So...you are thinking of building something like a pair of Huffys welded together side by side with you sitting down low between them?
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Old 06-27-2011, 04:22 PM   #16
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A very lightweight, ethanol-fueled, plugin hybrid. **** gasoline. And **** E85, too. This is going to be a zero-fossil-fuel vehicle. Fortunately, ethanol is fairly easy to come by around here. It’s not particularly cheap compared to gasoline, but this is a matter of principle. (And I don’t plan on burning large quantities of it.)
Electricity from your plug is probably largely generated by coal, si o no?

Last edited by Scrappy Jack; 06-27-2011 at 04:35 PM. Reason: Italics don't add emphasis when the whole quote is italicized.
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Old 06-27-2011, 04:54 PM   #17
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Electricity from your plug is probably largely generated by coal, si o no?
At least its doing it significantly more efficiently
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Old 06-27-2011, 05:36 PM   #18
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Electricity from your plug is probably largely generated by coal, si o no?
*waits for Joe's personal wind turbine thread"
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Old 06-27-2011, 07:15 PM   #19
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I have heard that fresh orange rinds contain large quantities of hydrogen, fwiw.
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Old 06-28-2011, 12:38 AM   #20
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Quote:
Originally Posted by Full_Tilt_Boogie View Post
I wonder what would be the lightest option for the electric stuff in the rear. Possibly some whimpy live axle, but then you have to have a driveshaft because you want the motor to be sprung.
The motor(s) need not be sprung, particularly if small and lightweight.


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I'm sad. I still hoped you would end up with a FM Westie.
Well, I have to admit that after doing a hell of a lot of research and reading, California's motor vehicle registration rules have finally gotten to me.

The reality of the situation is that there are only five hundred SB100 certificates issued per year in the whole state, all of which are gone within the first few minutes of the first business day each year, and there are a hell of a lot of hoops to jump through to get it all right. Hinging an entire build on the SPCNS program, with the hope that everything will go just swimmingly and not a single paperwork snafu will occur is just too great a risk. Having to sit and stare at such a vehicle sitting in the garage for a whole year because some Selma down at the DMV took 30 seconds too long to key in a form would just destroy my spirit.

As much as I hear people decry CA's motor vehicle laws, I usually don't find them all that bad. But this is one area where the law really is completely fucked up. You can't even do a pure EV conversion of an automobile without an SB100 certificate. That's right- you could take a 1982 Chevy Caprice, rip out the engine and fuel tank and replace them with an electric motor and a set of batteries, and you will still fail smog, not because of your completely nonexistant tailpipe emissions, but because you tampered with every single emissions control device on the vehicle.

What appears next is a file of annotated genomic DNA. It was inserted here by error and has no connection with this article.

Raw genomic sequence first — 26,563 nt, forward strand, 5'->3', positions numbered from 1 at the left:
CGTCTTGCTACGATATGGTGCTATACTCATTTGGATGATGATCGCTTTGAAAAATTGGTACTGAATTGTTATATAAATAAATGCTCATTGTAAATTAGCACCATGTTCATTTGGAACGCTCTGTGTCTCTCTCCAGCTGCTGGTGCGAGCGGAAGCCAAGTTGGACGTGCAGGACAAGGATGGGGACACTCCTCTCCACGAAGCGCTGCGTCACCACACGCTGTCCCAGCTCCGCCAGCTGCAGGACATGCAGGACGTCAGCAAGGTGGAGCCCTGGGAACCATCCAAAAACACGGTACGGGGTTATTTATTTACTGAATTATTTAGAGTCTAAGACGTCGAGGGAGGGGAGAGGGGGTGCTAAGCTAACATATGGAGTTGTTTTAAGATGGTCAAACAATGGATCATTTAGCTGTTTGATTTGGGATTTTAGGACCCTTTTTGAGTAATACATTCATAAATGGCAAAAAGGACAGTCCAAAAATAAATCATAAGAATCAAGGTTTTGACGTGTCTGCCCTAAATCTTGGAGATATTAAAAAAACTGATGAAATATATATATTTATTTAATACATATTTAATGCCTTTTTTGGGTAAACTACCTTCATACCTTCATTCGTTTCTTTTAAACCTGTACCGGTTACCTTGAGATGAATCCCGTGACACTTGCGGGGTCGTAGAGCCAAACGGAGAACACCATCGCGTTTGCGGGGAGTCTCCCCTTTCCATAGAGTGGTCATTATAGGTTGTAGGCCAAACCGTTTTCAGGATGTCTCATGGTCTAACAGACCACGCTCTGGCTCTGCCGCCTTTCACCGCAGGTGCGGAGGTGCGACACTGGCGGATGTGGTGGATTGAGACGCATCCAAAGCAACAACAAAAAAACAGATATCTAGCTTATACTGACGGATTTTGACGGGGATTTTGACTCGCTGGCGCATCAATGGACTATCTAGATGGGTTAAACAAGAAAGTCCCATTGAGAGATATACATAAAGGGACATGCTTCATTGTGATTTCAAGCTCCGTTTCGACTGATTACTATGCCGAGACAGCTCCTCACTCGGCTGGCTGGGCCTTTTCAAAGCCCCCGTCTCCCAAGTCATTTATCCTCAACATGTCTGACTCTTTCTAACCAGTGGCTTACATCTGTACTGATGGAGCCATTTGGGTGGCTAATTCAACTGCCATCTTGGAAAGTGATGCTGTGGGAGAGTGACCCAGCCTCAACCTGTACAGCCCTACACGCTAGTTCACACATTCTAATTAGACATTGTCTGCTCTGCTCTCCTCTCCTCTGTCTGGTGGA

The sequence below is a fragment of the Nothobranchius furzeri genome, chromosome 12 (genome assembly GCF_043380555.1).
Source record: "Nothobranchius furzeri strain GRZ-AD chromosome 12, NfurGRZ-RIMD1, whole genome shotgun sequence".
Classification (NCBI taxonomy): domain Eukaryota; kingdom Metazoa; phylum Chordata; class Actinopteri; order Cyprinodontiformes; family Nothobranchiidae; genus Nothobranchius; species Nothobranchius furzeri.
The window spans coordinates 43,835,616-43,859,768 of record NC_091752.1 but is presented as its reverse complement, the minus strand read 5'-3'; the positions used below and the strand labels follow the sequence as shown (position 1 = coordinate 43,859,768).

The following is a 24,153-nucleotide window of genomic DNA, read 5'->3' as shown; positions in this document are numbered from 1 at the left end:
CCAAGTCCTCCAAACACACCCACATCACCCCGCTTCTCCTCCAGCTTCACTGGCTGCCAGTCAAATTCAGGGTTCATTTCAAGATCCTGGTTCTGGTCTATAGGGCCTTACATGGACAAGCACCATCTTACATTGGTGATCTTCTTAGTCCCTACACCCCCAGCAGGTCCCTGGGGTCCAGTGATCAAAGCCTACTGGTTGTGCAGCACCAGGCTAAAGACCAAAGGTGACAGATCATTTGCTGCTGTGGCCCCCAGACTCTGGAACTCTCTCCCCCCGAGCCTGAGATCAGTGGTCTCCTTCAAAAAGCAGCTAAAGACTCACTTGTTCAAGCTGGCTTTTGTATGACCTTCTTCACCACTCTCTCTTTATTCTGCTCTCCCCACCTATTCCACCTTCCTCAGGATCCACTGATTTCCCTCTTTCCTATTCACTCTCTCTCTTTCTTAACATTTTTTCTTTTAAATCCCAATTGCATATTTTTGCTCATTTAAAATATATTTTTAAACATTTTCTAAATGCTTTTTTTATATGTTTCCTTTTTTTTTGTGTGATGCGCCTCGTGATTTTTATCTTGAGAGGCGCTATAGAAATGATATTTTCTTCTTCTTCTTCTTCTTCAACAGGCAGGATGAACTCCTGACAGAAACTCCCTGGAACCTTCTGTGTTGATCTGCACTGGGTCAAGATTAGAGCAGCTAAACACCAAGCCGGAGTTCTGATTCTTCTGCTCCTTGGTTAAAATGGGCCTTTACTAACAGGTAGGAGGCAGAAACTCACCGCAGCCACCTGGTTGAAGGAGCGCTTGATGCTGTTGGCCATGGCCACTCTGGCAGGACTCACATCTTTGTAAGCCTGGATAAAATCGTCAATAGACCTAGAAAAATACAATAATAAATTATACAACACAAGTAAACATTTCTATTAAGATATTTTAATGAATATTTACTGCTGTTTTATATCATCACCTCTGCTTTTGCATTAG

On the other hand, vehicles with fewer than four wheels are not automobiles from CARB's point of view.



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It's been awhile since I've seen you. You aren't walking around in a lab coat with your hair mussed up muttering about 1.21 gigawatts these days are you?
I could probably use a haircut.

But no, since moving back out here it's been very much business as usual. Spending a fair bit of time on the road (just got back from 2 weeks in Birmingham, 2 weeks in NYC before that), and the rest of the time in the lab. Fortunately we don't have labcoats- shorts and Hawaiian shirts are the typical dress code.



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So...you are thinking of building something like a pair of Huffys welded together side by side with you sitting down low between them?
We're sort of getting into the general neighborhood.



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Electricity from your plug is probably largely generated by coal, si o no?
Not around here.

The latest data I have from SDG&E is for 2009, where 7% of our electricity was generated from coal, 31% from nuclear, hydro, wind, and other carbon-neutral sources, and 62% from natural gas. So while we're definitely still fossil-fuel dependent, CA probably has just about the "cleanest" electrical supply around.

It'll be interesting to see how that changes when the Blythe plant starts to come online in 2013. At 1 GWe, it is by far the largest solar power plant ever constructed.

All told, there's a total of 4.3 GWe worth of parabolic trough solar capacity currently on the CSP docket, with the Beacon and Abengoa projects (250 MWe each) already approved in addition to Blythe. Ivanpah is also supposed to come online in 2013, with a capacity of 392 MWe. (It was supposed to be 440 MWe, except those damn, good-for-nothing tortoises decided to lay an egg right at the extreme northeast end of the field.)



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Originally Posted by icantthink4155 View Post
*waits for Joe's personal wind turbine thread"
I live in an apartment building. I don't think that the management would appreciate my hoisting a turbine.







Oh, and, how exactly does one liberate hydrogen from orange rinds?